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New KryptoCibule Mining Malware

Threat researchers at ESET have discovered a crypto-mining malware that has[RP1]  evaded detection by anti-virus software as it uses the computing power of infected computers to generate Monero and Etherium crypto-currencies. Named KryptoCibule, this malware has been successful at hiding from researchers for almost two years now. In the analysis report from ESET, researchers noted that this malware relies heavily on the Tor network to communicate with its Command and Control (C2) servers. It spreads through malicious torrents that pretend to be pirated games and software. Currently, KryptoCibule seems to be targeting the Czech Republic and Slovakia—more than 85% of detections have come from those countries. Attacks in these countries appear to be intentionally targeted, as it checks for security products from ESET, AVG, and Avast which are based in these two countries. If KryptoCibule detects any of these products, it automatically stops installation.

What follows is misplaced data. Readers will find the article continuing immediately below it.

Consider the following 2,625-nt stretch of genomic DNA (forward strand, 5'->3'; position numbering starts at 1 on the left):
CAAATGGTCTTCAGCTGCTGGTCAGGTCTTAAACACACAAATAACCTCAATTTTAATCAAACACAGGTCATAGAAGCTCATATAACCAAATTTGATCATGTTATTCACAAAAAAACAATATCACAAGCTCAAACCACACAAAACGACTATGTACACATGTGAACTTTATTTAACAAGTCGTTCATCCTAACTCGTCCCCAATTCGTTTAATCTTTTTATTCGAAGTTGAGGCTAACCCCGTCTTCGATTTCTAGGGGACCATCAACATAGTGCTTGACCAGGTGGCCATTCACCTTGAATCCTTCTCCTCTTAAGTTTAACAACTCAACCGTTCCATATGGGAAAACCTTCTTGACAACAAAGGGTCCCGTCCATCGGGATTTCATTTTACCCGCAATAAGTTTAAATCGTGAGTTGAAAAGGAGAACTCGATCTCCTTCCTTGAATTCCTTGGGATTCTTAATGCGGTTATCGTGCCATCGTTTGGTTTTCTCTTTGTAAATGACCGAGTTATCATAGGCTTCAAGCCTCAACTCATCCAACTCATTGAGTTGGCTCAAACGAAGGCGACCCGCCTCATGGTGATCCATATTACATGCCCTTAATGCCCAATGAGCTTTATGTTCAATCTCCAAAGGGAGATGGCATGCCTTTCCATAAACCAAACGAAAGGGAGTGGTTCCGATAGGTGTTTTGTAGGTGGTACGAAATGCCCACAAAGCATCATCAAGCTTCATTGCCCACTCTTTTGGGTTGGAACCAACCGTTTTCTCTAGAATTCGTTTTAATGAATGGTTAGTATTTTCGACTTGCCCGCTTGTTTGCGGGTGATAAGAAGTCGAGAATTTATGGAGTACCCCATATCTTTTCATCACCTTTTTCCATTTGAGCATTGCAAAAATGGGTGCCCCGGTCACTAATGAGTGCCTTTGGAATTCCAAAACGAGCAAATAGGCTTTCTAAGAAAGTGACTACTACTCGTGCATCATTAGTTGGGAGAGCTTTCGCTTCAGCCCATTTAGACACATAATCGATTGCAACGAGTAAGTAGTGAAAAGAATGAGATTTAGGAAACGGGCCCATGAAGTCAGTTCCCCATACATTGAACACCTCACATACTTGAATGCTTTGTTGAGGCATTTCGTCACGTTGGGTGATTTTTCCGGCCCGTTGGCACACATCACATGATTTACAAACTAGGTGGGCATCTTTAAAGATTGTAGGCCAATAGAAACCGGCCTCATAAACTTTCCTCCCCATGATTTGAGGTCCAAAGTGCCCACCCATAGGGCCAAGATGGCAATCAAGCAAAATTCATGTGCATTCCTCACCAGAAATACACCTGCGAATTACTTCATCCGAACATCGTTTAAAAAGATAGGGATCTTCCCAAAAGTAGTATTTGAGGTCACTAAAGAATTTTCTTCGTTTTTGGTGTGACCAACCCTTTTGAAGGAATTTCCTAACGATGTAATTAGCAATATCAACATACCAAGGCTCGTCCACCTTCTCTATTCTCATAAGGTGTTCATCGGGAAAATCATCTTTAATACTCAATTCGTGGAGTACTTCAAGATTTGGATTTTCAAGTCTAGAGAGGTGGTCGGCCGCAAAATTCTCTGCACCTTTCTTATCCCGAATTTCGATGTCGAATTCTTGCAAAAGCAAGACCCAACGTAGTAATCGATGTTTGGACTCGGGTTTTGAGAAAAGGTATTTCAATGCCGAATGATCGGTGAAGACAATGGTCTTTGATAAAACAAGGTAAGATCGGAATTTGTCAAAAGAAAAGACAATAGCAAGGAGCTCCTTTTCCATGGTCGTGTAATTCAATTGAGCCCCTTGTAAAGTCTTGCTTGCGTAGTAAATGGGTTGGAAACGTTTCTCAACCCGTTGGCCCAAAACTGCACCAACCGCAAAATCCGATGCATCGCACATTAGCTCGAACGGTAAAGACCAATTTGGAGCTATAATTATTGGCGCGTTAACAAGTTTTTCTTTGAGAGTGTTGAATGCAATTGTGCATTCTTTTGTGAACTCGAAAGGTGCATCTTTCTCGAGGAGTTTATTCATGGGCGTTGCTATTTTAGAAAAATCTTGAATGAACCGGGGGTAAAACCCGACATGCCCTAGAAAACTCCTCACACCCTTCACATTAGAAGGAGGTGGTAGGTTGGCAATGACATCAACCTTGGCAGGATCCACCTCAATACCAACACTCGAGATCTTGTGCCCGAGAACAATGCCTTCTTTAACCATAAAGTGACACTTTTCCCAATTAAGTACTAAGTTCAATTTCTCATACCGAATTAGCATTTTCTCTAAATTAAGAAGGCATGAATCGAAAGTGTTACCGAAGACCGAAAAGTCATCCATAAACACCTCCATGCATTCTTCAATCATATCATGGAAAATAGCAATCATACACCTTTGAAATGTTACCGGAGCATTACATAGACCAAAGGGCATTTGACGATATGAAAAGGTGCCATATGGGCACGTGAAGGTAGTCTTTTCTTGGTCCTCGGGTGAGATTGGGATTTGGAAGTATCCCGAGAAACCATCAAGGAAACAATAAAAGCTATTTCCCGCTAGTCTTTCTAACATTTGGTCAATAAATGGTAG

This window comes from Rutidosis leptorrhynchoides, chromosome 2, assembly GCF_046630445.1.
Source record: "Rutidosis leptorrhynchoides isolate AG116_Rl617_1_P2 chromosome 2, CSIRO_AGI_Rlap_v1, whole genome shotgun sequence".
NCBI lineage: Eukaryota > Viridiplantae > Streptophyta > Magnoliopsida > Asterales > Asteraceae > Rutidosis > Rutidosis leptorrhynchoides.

[RP1]This malware does not steal cryptocurrency from victims – it abuses the power of the victim computer to mine.

Analyst Notes

Since KryptoCibule spreads through pirated programs, it is advisable to only download software and games from trusted sources such as the author of that particular software. It is also advised to use a reputable anti-virus/anti-malware program that is updated on a routine basis, although as this report demonstrates, malware sometimes goes undetected by anti-virus for an extended period of time–sometimes for years. This is not the only example of malware that uses the Tor network to communicate between the operators and victim computers. Monitoring Endpoint Detection and Response (EDR) software that keeps track of the constantly changing IP addresses used by Tor servers, and is capable of alerting when programs make connections to Tor, allows Security Operations Centers (SOCs) to take action to stop threats even when anti-virus programs fail to detect them.

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